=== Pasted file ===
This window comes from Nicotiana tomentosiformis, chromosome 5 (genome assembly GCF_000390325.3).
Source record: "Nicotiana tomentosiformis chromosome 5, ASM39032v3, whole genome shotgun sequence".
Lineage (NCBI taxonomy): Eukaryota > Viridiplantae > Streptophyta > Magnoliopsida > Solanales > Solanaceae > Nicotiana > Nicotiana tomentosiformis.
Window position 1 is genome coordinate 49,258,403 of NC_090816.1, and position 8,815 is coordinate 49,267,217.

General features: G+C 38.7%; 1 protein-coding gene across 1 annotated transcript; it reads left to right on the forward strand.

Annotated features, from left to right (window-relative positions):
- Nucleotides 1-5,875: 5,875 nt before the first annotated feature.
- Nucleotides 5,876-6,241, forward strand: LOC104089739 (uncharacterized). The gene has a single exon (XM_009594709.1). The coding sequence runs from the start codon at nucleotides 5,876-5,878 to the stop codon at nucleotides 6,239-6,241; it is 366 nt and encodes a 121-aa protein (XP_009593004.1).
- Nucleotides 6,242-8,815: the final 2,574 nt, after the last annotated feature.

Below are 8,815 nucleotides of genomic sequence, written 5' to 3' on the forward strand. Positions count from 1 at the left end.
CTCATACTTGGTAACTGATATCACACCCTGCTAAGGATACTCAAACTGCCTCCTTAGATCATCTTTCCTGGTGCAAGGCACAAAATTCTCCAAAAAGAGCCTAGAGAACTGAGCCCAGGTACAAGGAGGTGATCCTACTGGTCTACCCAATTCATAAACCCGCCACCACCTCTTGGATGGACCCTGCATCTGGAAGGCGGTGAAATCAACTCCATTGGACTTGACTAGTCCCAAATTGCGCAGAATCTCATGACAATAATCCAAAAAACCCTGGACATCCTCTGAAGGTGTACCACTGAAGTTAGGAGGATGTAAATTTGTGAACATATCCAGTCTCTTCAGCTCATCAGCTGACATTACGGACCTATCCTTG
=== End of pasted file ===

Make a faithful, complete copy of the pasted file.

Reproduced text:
This window comes from Nicotiana tomentosiformis, chromosome 5 (genome assembly GCF_000390325.3).
Source record: "Nicotiana tomentosiformis chromosome 5, ASM39032v3, whole genome shotgun sequence".
Lineage (NCBI taxonomy): Eukaryota > Viridiplantae > Streptophyta > Magnoliopsida > Solanales > Solanaceae > Nicotiana > Nicotiana tomentosiformis.
Window position 1 is genome coordinate 49,258,403 of NC_090816.1, and position 8,815 is coordinate 49,267,217.

General features: G+C 38.7%; 1 protein-coding gene across 1 annotated transcript; it reads left to right on the forward strand.

Annotated features, from left to right (window-relative positions):
- Nucleotides 1-5,875: 5,875 nt before the first annotated feature.
- Nucleotides 5,876-6,241, forward strand: LOC104089739 (uncharacterized). The gene has a single exon (XM_009594709.1). The coding sequence runs from the start codon at nucleotides 5,876-5,878 to the stop codon at nucleotides 6,239-6,241; it is 366 nt and encodes a 121-aa protein (XP_009593004.1).
- Nucleotides 6,242-8,815: the final 2,574 nt, after the last annotated feature.

Below are 8,815 nucleotides of genomic sequence, written 5' to 3' on the forward strand. Positions count from 1 at the left end.
CTCATACTTGGTAACTGATATCACACCCTGCTAAGGATACTCAAACTGCCTCCTTAGATCATCTTTCCTGGTGCAAGGCACAAAATTCTCCAAAAAGAGCCTAGAGAACTGAGCCCAGGTACAAGGAGGTGATCCTACTGGTCTACCCAATTCATAAACCCGCCACCACCTCTTGGATGGACCCTGCATCTGGAAGGCGGTGAAATCAACTCCATTGGACTTGACTAGTCCCAAATTGCGCAGAATCTCATGACAATAATCCAAAAAACCCTGGACATCCTCTGAAGGTGTACCACTGAAGTTAGGAGGATGTAAATTTGTGAACATATCCAGTCTCTTCAGCTCATCAGCTGACATTACGGACCTATCCTTG